“I’m about to get ornery,” my daughter announced gleefully, popping the first of five prescribed pills into her mouth.
I sighed. It had been one of those parenting days which require more stamina and fortitude than most. Although it was true that the doctor mentioned orneriness as a possible side effect of the medicine he prescribed for my daughter’s stubborn congestion and ear infection, he also indicated that the opposite was an equally viable option-- but that prospect apparently fell on clogged ears. My daughter was embracing ornery.
Following the office visit and the requisite trip to the drug store, I drove the Ornery One to a distant neighborhood in search of a favorite security item that had evidently slipped from her clutches during an outing the previous evening. I maneuvered the van through the neighborhood at single-digit speeds, scanning the pavement for the tell tale flash of sleek blue that would identify the wayward widget. When car surveillance proved fruitless, I launched a ground-level search that quickly paid off when my daughter’s hand dove across a patch of lawn, her eyes sparking as she reinstated the recovered relic back into her firm grasp.
Things looking up, I decided to take my daughter to local eatery for lunch. The restaurant was still dotted with holiday-themed advertisements, suggesting their goods as viable gift options for service providers and civil servants.
I braced myself as I noticed my daughter staring a bit too long at one of the placards. Something was coming.
“Mailmen!” my daughter scoffed. “Who would buy a gift card for their mailman?”
I cringed, my eyes darting toward the pair of uniformed postal workers enjoying lunch mere feet from our table.
“Shh..” I hissed, shooting a stern gaze toward the oblivious child.
“Who really gives presents to the mailman,” my daughter continued, no doubt recalling any number of unfortunate encounters with our unusually stern postman. It was clear that she was gearing up for a full-scale reproof against goodwill toward mailmen when she caught my eye. We headed home without further incident, my daughter casting nervous glances at the mail truck that trailed us out of the parking lot.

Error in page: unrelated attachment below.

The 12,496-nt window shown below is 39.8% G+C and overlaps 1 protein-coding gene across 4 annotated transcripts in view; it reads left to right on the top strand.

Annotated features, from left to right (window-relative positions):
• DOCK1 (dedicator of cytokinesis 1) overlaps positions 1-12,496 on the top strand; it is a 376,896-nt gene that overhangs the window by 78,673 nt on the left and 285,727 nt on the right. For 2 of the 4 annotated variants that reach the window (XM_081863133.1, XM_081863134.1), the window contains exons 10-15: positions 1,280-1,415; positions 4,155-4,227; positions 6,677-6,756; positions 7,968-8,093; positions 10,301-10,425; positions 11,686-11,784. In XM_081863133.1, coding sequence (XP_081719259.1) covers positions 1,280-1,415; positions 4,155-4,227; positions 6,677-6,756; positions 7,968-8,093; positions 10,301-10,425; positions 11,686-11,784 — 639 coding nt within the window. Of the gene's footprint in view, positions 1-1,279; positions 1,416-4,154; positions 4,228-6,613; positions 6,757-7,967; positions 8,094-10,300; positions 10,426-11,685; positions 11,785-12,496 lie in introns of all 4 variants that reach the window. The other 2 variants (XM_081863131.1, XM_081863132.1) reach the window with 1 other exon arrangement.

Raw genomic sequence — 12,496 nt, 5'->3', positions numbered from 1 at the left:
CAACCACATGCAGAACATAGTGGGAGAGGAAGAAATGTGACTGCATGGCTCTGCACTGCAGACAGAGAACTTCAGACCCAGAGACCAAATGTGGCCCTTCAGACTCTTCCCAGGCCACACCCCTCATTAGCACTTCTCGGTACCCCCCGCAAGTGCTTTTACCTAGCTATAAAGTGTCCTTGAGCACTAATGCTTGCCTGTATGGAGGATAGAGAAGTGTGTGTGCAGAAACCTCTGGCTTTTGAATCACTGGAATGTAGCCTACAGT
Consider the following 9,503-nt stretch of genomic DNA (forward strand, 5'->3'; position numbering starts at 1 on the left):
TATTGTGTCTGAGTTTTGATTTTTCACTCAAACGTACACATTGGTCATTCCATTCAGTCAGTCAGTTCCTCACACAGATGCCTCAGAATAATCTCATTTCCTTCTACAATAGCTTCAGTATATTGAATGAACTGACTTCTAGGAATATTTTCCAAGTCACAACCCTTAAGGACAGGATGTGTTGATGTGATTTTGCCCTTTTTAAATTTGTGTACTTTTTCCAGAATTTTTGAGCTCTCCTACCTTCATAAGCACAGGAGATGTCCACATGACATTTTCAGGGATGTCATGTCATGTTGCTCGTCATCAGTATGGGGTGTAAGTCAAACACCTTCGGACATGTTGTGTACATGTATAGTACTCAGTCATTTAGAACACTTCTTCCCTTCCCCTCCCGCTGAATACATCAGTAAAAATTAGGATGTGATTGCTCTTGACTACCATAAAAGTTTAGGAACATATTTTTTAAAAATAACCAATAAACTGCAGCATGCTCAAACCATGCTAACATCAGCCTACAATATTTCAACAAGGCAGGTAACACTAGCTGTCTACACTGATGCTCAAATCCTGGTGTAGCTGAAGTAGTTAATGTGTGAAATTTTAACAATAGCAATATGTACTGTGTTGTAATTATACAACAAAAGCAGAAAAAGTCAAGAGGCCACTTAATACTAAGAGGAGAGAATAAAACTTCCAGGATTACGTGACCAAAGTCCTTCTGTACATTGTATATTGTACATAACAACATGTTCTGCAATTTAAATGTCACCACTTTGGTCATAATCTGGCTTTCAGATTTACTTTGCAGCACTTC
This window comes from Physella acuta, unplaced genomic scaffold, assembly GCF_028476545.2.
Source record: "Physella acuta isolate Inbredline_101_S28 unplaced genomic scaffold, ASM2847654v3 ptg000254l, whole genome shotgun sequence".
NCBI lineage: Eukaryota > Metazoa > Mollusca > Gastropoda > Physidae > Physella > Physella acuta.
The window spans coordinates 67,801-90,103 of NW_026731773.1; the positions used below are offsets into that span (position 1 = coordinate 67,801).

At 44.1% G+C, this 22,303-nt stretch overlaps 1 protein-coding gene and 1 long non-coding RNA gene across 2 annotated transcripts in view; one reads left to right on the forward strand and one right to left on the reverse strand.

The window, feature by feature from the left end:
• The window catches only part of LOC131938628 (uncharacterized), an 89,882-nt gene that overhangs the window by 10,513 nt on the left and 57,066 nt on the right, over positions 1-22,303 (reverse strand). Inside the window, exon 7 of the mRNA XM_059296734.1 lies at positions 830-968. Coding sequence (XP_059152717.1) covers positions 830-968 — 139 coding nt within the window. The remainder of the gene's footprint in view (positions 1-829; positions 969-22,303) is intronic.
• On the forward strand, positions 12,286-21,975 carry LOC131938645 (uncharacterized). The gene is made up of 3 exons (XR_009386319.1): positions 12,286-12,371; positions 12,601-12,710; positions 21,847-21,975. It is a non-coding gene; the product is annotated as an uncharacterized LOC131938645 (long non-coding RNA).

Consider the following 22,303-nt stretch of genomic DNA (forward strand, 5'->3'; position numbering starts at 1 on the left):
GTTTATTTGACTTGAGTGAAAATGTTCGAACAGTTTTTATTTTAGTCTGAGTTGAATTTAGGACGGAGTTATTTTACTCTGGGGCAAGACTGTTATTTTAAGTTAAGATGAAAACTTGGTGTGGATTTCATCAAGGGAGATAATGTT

At home, we narrowly averted skinned knees when my daughter tripped and fell on the sidewalk. By the time her brother came home from school, ornery took a sharp turn toward feisty, and by the time dinner was over, we were at full-blown hyper—another option on the medicinal side-effect smorgasbord. The commotion that ensued when my daughter threatened to stuff her brother into a large burlap bag was so great as to rouse my husband from his laptop--where among other things, he was viewing an online tutorial on time travel—long enough to ask: “Has it been like this all day?”
You and I both know the answer to that question, but you might be surprised to find out that I’m not as distressed by the fact as you might think.
I’ll be the first to admit that parenting can be a bumpy ride, but I’m also aware that it’s a shockingly brief one. I often find myself mourning the passing of various phases of my kids’ development. Likewise, I derive a certain amount of joy when, occasionally, an aspect of childhood I thought forever gone makes an unexpected encore—like the time my son presented me with what he confidently stated was his last fallen baby tooth, only to turn around a month later with the news that two more of his teeth had gone wiggly. Even though I’d bagged, labeled, and wept over the final fallen incisor and eulogized my role as the Tooth Fairy in my journal--going so far as to write the kid a sappy letter and to leave him a parting payoff five times his normal cut for my farewell performance-- I was nothing short of elated by the opportunity to get into character and do it all again.
And as for my daughter? I’m not altogether sure that my husband didn’t conduct his online time travel experiment because even though her lost security item was a cell phone and her ear infection just might turn out to be mono doesn’t change the fact that parenting her today felt an awful lot like it did when she was 4…thirteen years ago.
Note to readers: I am grateful to have not only my daughter’s permission, but also her encouragement in posting this piece—to put it in her words “It was great humor, why waste it?” Thanks, Allison, for being a good sport—I hope you are better soon, but if not, we’ll go back to the doctor and see what fun medicine we get next!